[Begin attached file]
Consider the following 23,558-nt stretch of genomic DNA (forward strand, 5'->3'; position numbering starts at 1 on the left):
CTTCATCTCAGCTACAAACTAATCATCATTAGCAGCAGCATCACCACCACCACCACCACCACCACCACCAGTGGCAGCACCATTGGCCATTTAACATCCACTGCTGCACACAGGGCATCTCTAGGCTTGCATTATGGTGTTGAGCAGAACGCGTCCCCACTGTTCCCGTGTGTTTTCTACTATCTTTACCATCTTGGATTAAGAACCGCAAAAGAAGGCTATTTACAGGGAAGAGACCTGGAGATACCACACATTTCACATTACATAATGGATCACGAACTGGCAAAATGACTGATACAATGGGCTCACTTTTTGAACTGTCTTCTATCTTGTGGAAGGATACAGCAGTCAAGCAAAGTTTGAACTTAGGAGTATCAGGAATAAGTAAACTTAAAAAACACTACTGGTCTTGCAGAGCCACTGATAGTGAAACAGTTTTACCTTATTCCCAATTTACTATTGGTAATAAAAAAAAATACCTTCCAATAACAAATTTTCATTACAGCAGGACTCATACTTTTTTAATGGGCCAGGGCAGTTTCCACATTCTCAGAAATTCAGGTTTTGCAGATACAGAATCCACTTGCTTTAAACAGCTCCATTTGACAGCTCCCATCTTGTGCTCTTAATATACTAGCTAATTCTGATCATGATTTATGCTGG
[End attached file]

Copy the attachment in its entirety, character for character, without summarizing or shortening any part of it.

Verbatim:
Consider the following 23,558-nt stretch of genomic DNA (forward strand, 5'->3'; position numbering starts at 1 on the left):
CTTCATCTCAGCTACAAACTAATCATCATTAGCAGCAGCATCACCACCACCACCACCACCACCACCACCAGTGGCAGCACCATTGGCCATTTAACATCCACTGCTGCACACAGGGCATCTCTAGGCTTGCATTATGGTGTTGAGCAGAACGCGTCCCCACTGTTCCCGTGTGTTTTCTACTATCTTTACCATCTTGGATTAAGAACCGCAAAAGAAGGCTATTTACAGGGAAGAGACCTGGAGATACCACACATTTCACATTACATAATGGATCACGAACTGGCAAAATGACTGATACAATGGGCTCACTTTTTGAACTGTCTTCTATCTTGTGGAAGGATACAGCAGTCAAGCAAAGTTTGAACTTAGGAGTATCAGGAATAAGTAAACTTAAAAAACACTACTGGTCTTGCAGAGCCACTGATAGTGAAACAGTTTTACCTTATTCCCAATTTACTATTGGTAATAAAAAAAAATACCTTCCAATAACAAATTTTCATTACAGCAGGACTCATACTTTTTTAATGGGCCAGGGCAGTTTCCACATTCTCAGAAATTCAGGTTTTGCAGATACAGAATCCACTTGCTTTAAACAGCTCCATTTGACAGCTCCCATCTTGTGCTCTTAATATACTAGCTAATTCTGATCATGATTTATGCTGG